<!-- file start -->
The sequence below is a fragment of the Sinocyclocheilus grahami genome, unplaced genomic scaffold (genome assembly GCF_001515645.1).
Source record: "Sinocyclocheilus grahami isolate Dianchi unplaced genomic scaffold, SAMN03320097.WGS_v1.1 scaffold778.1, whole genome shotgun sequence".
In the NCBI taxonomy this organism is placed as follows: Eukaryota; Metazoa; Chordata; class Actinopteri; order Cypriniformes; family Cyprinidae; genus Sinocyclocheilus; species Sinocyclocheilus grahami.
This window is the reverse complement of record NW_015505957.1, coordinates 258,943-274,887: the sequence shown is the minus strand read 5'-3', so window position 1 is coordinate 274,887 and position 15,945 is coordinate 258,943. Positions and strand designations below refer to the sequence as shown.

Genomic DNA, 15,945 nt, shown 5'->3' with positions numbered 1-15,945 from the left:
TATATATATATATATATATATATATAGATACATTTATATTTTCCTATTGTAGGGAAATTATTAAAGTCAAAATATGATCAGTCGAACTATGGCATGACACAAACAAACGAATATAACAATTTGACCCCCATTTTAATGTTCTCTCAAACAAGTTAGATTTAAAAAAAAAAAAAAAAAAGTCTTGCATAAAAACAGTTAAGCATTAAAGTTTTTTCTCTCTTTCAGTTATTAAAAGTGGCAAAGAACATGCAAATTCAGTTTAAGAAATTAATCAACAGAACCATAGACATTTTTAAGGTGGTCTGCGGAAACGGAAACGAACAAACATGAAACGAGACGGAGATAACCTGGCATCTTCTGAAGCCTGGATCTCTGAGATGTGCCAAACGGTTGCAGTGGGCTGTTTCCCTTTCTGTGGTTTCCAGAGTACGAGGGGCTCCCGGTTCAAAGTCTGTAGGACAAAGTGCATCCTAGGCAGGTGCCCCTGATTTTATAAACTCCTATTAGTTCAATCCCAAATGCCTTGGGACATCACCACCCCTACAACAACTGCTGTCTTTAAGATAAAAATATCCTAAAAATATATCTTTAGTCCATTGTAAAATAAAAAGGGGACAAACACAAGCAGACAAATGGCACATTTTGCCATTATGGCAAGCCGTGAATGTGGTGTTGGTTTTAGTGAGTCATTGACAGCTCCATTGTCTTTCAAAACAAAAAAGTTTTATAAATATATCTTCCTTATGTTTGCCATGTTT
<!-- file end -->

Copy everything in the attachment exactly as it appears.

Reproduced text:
The sequence below is a fragment of the Sinocyclocheilus grahami genome, unplaced genomic scaffold (genome assembly GCF_001515645.1).
Source record: "Sinocyclocheilus grahami isolate Dianchi unplaced genomic scaffold, SAMN03320097.WGS_v1.1 scaffold778.1, whole genome shotgun sequence".
In the NCBI taxonomy this organism is placed as follows: Eukaryota; Metazoa; Chordata; class Actinopteri; order Cypriniformes; family Cyprinidae; genus Sinocyclocheilus; species Sinocyclocheilus grahami.
This window is the reverse complement of record NW_015505957.1, coordinates 258,943-274,887: the sequence shown is the minus strand read 5'-3', so window position 1 is coordinate 274,887 and position 15,945 is coordinate 258,943. Positions and strand designations below refer to the sequence as shown.

Genomic DNA, 15,945 nt, shown 5'->3' with positions numbered 1-15,945 from the left:
TATATATATATATATATATATATATAGATACATTTATATTTTCCTATTGTAGGGAAATTATTAAAGTCAAAATATGATCAGTCGAACTATGGCATGACACAAACAAACGAATATAACAATTTGACCCCCATTTTAATGTTCTCTCAAACAAGTTAGATTTAAAAAAAAAAAAAAAAAAGTCTTGCATAAAAACAGTTAAGCATTAAAGTTTTTTCTCTCTTTCAGTTATTAAAAGTGGCAAAGAACATGCAAATTCAGTTTAAGAAATTAATCAACAGAACCATAGACATTTTTAAGGTGGTCTGCGGAAACGGAAACGAACAAACATGAAACGAGACGGAGATAACCTGGCATCTTCTGAAGCCTGGATCTCTGAGATGTGCCAAACGGTTGCAGTGGGCTGTTTCCCTTTCTGTGGTTTCCAGAGTACGAGGGGCTCCCGGTTCAAAGTCTGTAGGACAAAGTGCATCCTAGGCAGGTGCCCCTGATTTTATAAACTCCTATTAGTTCAATCCCAAATGCCTTGGGACATCACCACCCCTACAACAACTGCTGTCTTTAAGATAAAAATATCCTAAAAATATATCTTTAGTCCATTGTAAAATAAAAAGGGGACAAACACAAGCAGACAAATGGCACATTTTGCCATTATGGCAAGCCGTGAATGTGGTGTTGGTTTTAGTGAGTCATTGACAGCTCCATTGTCTTTCAAAACAAAAAAGTTTTATAAATATATCTTCCTTATGTTTGCCATGTTT